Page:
As of February 2012, Voters are still in the dark in Maine regarding who financed a 2009 campaign that reversed the rights of gays to marry. Despite two Federal Court decisions upholding Maine's disclosure laws, attorney Bopp on the behalf of National Organization for Marriage vowed to immediately appeal a January 31st, 2012 ruling against his client to the US Supreme Court so donors can remain anonymous. 
Of the two US Circuit Court of Appeal rulings, it is the second one in Boston that perhaps contains the seeds of doing for PACs that accepted big contributions. In National Organization For Marriage v. Walter McKee (Maine), the Court included an interesting topic:
"Funds that can reasonably be determined to have been provided by the contributor for the purpose of initiating or influencing a campaign when viewed in the context of the contribution and the recipient's activities regarding a campaign"
From this opinion, and based upon how the press and press from the PACs themselves, a reasonable person would conclude monies donated to a specific PAC will be earmarked to promote a specific candidate or cause. This in turn means most monies directed towards these PACs are essentially monies directed towards the candidates themselves.
The second edge of the legal sword available to those harmed by spending, now up as much as 1600% for 2012, is to contest anonymous donors and PACs working towards specific candidates that have resulted in past elections and ballots initiatives. Even before an election takes place formal complaints can be filed against clients depending on circumstances. For example Louisiana law states "Anonymous contributions must be transmitted to the State.....Violations of the Campaign Finance Disclosure Act by a PAC can subject the chairman and treasurer of the PAC to civil penalties of up to $10,000." An example of a complaint like this occurred in Minnesota in the 2012 election cycle over groups spending millions of dollars to promote an amendment to the state constitution to ban same-sex marriage. There, a national gay rights group demanded the Minnesota Campaign Finance and Public Disclosure Board to investigate the disclosure reports. "This is part of (the National Organization for Marriage's) systematic attempt across the country to oppose public disclosure and hide its donors," Human Rights Campaign President Joe Solomonese said in a statement.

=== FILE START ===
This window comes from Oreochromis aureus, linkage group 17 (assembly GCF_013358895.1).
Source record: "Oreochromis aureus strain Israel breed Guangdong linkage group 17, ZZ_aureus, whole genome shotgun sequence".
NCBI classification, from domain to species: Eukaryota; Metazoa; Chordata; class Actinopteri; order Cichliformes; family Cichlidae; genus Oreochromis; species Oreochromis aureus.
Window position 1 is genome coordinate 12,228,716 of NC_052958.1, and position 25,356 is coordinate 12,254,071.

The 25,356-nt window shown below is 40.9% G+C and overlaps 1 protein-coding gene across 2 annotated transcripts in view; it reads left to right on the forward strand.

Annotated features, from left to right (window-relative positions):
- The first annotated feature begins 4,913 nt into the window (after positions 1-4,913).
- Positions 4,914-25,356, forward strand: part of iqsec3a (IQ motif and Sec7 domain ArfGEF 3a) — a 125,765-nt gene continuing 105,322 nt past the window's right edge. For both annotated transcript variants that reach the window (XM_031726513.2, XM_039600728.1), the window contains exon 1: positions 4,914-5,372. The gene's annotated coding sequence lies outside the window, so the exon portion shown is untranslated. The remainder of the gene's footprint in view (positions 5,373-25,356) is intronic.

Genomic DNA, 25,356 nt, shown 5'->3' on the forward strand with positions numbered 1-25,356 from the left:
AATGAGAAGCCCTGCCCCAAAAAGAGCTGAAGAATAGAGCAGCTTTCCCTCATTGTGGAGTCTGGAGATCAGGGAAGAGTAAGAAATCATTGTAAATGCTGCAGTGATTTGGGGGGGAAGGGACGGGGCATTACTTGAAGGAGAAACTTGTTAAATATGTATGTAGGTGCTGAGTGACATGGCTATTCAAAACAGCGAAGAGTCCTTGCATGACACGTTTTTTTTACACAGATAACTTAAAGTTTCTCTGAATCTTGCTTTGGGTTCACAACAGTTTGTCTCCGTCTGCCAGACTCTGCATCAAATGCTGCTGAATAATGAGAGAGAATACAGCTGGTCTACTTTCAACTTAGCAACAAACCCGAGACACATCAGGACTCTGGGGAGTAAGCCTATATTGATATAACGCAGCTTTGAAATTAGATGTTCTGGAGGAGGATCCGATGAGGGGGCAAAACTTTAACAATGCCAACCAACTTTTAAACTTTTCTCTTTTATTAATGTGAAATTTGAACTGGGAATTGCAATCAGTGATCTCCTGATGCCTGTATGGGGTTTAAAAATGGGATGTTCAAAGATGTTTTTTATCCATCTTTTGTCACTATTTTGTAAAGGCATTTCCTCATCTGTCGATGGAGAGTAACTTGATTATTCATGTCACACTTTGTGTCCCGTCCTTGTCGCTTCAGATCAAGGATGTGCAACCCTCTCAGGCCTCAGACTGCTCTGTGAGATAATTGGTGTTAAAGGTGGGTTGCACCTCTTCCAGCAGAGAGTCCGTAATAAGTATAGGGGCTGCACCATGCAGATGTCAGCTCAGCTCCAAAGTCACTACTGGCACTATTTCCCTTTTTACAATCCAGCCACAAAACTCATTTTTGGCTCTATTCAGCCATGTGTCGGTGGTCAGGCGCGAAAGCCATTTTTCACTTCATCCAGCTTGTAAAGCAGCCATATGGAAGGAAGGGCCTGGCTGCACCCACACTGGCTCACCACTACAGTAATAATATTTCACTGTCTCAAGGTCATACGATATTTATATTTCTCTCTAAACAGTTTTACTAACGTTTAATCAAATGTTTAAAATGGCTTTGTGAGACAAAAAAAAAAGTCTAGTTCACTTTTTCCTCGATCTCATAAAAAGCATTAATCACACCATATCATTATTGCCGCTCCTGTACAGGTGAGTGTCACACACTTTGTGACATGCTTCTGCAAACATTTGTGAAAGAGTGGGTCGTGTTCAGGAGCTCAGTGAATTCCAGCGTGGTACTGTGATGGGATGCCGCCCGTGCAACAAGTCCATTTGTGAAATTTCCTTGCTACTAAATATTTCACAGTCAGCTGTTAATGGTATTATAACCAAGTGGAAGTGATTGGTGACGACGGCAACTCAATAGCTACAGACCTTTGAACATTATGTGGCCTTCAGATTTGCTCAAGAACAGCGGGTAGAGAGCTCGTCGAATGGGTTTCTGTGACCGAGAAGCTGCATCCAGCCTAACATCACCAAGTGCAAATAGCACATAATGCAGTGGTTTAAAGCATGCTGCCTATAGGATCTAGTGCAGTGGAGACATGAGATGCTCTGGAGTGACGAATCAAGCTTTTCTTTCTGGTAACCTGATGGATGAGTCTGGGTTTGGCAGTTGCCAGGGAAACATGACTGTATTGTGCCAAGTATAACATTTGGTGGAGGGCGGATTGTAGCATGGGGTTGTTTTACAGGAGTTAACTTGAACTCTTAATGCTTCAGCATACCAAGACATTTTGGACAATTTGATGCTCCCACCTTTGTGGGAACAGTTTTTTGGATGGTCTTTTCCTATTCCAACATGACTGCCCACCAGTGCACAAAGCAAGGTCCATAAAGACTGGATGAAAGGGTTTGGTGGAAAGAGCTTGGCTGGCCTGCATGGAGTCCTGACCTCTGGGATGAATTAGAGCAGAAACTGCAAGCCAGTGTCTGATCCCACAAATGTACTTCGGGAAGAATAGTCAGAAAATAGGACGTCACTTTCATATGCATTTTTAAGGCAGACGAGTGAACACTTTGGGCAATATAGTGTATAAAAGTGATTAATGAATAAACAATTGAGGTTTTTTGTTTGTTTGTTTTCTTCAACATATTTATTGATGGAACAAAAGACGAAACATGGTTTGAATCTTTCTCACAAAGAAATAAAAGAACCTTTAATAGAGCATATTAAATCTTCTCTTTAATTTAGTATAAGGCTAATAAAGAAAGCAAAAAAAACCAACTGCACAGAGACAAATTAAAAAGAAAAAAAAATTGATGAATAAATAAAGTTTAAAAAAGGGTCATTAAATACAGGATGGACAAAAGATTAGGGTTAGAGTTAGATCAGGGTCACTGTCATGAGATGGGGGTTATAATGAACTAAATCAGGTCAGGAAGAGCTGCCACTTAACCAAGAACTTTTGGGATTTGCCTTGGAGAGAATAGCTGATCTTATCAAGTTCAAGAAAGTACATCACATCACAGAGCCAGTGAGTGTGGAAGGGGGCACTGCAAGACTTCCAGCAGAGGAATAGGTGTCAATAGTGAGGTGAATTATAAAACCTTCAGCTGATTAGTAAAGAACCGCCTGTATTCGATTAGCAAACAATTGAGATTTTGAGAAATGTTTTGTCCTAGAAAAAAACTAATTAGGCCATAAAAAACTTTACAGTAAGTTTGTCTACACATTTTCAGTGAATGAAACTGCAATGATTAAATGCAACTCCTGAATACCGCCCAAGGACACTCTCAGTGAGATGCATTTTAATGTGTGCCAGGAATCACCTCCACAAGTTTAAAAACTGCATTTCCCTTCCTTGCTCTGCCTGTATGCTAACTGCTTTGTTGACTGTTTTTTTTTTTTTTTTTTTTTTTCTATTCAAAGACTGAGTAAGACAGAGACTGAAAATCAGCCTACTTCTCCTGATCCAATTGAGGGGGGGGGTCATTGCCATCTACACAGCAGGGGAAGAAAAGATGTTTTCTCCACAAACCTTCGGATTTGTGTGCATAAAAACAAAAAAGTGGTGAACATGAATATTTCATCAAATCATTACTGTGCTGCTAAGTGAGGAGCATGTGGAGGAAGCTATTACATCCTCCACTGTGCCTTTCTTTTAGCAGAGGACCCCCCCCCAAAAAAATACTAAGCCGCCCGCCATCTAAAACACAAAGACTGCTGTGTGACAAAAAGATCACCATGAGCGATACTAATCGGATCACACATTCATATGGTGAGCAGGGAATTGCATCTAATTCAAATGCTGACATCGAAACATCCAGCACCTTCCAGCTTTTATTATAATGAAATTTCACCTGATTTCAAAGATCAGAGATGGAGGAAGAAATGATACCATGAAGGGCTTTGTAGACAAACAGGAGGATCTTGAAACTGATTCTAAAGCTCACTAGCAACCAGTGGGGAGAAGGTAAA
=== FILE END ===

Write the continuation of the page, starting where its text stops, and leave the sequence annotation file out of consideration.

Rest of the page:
This has opened the possibility that the most effective use of campaign workers is to stop an opposing side from using money against it. All that is required is to audit and file complaints when an organization directly or or indirectly benefits from spending exceeding individual limits or if it came from hidden donors.
Further, Pandora's box may be open should election boards step in, with possible court order, to invalidate voter results when extensive amounts of anonymous PAC monies were illegally used to sway voters.